Academic journal article Journal of School Health

Do Perceived Cues, Benefits, and Barriers to Physical Activity Differ between Male and Female Adolescents?

Academic journal article Journal of School Health

Do Perceived Cues, Benefits, and Barriers to Physical Activity Differ between Male and Female Adolescents?

Article excerpt

The three leading causes of death in the United States are coronary heart disease (CHD), cancer, and stroke, (1) Many behavioral risk factors associated with these diseases develop in childhood and persist into adolescence and adulthood. (2,3) Fortunately, a sizeable percentage of premature deaths in these areas can be averted through healthy lifestyle changes, such as adoption of regular physical activity. (4,5) Unfortunately, despite numerous awareness campaigns highlighting the benefits of regular physical activity, data suggest most adults and children are not active enough to positively affect their health. (6) Nearly one-half of American youth aged 12 to 21 years are not vigorously active on a regular basis, meaning they do not engage in physical activity at least three times each week for at least 20 minutes per session which makes them sweat and breathe hard. (7)

Various studies demonstrate that promoting physical activity in children and adolescents increases youth activity and facilitates a carryover effect into adulthood. (8,9) Adolescence is the period of development when the introduction of physical activity programs is most likely to be successful and sustained into adulthood. (10) Therefore, efforts to increase physical activity have targeted this age group. (5,7) Such strategies include school intervention, noncompetitive physical activity opportunities, and parental support. (11) Nevertheless, physical activity levels decline from childhood into adolescence. Decreases in physical activity occur during grades 9 through 12. In 1999, only 29% of students in grades 9 through 12 participated in daily school physical education. (11) To increase physical activity levels, it is important to determine adolescents' perceived benefits, barriers, and cues to engaging in physical activity.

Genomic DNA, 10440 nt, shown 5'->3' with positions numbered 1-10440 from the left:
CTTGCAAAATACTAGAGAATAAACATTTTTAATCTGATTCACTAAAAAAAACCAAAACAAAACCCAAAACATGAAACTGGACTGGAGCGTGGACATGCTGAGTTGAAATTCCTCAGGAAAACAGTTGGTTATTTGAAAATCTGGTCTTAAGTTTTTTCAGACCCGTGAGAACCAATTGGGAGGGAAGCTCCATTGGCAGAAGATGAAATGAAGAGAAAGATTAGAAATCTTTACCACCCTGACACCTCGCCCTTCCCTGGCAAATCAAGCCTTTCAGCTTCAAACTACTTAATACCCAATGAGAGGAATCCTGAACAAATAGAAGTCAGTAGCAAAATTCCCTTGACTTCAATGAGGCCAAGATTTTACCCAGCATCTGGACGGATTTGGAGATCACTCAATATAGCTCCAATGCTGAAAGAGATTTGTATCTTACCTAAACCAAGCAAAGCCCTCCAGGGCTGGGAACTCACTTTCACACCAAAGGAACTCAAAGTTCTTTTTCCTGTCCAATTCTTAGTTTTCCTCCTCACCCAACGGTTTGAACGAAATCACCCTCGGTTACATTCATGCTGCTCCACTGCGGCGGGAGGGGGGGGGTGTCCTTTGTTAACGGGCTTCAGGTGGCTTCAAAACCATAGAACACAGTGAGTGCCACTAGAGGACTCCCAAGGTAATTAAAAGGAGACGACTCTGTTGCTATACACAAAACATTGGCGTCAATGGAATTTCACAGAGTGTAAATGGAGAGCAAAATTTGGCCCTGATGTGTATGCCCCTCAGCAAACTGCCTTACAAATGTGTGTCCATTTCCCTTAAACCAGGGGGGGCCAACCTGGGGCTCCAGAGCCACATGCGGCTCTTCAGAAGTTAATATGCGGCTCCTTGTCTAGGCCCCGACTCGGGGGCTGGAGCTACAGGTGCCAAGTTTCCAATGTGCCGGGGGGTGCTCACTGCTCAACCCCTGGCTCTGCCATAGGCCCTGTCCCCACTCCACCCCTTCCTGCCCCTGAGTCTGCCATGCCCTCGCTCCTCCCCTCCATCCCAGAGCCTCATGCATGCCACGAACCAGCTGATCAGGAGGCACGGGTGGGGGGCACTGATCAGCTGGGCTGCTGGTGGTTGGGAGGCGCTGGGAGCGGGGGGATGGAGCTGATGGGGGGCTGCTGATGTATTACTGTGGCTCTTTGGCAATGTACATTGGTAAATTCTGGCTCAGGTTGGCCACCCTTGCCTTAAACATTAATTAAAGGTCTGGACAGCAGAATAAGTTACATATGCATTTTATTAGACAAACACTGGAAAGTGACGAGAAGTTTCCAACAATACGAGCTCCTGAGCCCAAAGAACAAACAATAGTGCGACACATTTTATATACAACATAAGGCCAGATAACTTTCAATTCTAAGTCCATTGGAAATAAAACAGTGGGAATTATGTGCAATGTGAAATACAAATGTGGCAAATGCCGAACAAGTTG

Research has found that the most common reason for adolescent physical activity is enjoyment, (12) whereas the most common barrier is "wanting to do other things with one's time." (13) Family members, peers, school programs, mass media, and organizational activities have been identified as common cues to engaging in physical activity. (14) As adolescents get older, their amount of time spent in physical activity declines, especially among females. (5,15) Such a decline is significantly more profound among female than male adolescents regardless of whether the measure involves physical activity achieved through team sports, physical education class, or leisure time. (11) Studies are needed to identify potential reasons for differences in physical activity based on gender. This study was conducted to examine if perceived cues, benefits, and barriers to physical activity differed between male and female adolescents.



A total of 249 male students from a private, all male school and 291 female students from a private, all female school served as participants in the study. Of these students, 245 males and 290 females completed usable surveys (N = 535; 99% response rate). The two schools chosen were private, single-sex high schools in Cincinnati, Ohio. Both schools had student populations mostly Caucasian and middle class.


A four-page, 49-item questionnaire was developed using components of the Health Belief Model (HBM) to examine adolescents' perceptions of and involvement in physical activity. Three components of the HBM were used to develop three subscales (perceived cues to action, perceived benefits, perceived barriers) on the survey instrument. Each subscale consisted of 12 items that required students to respond by using a seven-point Likert-type scale (1 = strongly disagree, 7 = strongly agree). The final section of the survey contained 14 demographic and background questions. Two of the 14 background items assessed vigorous physical activity and moderate physical activity.

Vigorous physical activity was assessed by asking students to report how many of the past seven days they exercised for at least 20 minutes, causing them to sweat or breathe hard. …

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